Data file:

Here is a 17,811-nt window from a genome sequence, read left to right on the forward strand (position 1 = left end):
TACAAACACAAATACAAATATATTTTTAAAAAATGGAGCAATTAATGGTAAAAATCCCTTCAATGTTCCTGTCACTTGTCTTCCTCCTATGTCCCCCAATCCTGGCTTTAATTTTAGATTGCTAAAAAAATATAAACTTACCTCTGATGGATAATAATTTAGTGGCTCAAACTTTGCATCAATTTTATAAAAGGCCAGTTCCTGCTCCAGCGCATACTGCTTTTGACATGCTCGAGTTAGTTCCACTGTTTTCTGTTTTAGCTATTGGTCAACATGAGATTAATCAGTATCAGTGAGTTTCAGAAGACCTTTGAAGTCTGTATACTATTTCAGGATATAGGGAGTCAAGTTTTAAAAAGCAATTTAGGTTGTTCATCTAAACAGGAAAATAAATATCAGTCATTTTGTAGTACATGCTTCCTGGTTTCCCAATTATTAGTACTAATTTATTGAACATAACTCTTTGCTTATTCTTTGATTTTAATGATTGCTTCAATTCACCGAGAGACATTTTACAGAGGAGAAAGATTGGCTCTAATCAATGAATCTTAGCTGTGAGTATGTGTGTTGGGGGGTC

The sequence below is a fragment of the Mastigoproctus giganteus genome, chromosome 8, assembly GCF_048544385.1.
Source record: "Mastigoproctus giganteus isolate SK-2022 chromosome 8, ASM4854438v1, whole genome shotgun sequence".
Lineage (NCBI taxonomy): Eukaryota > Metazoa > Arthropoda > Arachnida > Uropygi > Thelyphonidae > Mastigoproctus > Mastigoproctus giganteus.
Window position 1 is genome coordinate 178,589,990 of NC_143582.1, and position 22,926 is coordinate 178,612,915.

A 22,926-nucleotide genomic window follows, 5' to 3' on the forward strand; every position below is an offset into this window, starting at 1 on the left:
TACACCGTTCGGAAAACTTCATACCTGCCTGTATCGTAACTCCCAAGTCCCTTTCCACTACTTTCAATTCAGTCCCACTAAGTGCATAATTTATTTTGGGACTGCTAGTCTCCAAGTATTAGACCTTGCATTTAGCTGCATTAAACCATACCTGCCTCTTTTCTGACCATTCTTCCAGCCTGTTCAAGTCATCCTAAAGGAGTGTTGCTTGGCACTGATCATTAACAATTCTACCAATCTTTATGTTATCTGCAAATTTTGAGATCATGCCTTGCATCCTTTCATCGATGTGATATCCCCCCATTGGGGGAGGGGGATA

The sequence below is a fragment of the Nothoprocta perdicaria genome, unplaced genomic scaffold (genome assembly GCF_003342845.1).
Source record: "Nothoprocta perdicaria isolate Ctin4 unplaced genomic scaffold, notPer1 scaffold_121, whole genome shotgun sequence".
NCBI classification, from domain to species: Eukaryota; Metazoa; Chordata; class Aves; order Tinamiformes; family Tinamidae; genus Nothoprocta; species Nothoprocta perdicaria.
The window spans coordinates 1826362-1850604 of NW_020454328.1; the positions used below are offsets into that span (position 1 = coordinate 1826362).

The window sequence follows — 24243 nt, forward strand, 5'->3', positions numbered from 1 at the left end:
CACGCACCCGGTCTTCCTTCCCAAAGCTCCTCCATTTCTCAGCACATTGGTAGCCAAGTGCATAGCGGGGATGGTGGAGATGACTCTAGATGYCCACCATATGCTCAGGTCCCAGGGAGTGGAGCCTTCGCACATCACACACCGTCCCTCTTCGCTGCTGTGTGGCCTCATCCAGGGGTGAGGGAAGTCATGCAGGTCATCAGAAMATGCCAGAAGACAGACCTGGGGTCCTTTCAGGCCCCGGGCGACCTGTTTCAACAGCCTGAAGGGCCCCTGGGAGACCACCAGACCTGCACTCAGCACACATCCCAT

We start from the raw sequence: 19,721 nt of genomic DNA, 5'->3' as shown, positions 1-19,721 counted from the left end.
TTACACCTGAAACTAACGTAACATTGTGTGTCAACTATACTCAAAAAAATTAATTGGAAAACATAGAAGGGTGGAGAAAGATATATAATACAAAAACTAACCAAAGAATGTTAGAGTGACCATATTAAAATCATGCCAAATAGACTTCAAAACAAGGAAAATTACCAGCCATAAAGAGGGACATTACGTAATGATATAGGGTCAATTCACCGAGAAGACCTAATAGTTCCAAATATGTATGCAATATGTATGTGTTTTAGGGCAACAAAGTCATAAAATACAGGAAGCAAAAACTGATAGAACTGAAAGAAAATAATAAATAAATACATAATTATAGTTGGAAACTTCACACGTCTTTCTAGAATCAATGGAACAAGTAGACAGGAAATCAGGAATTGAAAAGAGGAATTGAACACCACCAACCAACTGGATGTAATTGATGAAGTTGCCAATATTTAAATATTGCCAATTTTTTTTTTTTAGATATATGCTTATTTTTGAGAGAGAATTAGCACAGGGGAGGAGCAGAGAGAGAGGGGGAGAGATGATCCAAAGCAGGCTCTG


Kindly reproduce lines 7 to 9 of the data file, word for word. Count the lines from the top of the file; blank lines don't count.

A 22,926-nucleotide genomic window follows, 5' to 3' on the forward strand; every position below is an offset into this window, starting at 1 on the left:
TACACCGTTCGGAAAACTTCATACCTGCCTGTATCGTAACTCCCAAGTCCCTTTCCACTACTTTCAATTCAGTCCCACTAAGTGCATAATTTATTTTGGGACTGCTAGTCTCCAAGTATTAGACCTTGCATTTAGCTGCATTAAACCATACCTGCCTCTTTTCTGACCATTCTTCCAGCCTGTTCAAGTCATCCTAAAGGAGTGTTGCTTGGCACTGATCATTAACAATTCTACCAATCTTTATGTTATCTGCAAATTTTGAGATCATGCCTTGCATCCTTTCATCGATGTGATATCCCCCCATTGGGGGAGGGGGATA

The sequence below is a fragment of the Nothoprocta perdicaria genome, unplaced genomic scaffold (genome assembly GCF_003342845.1).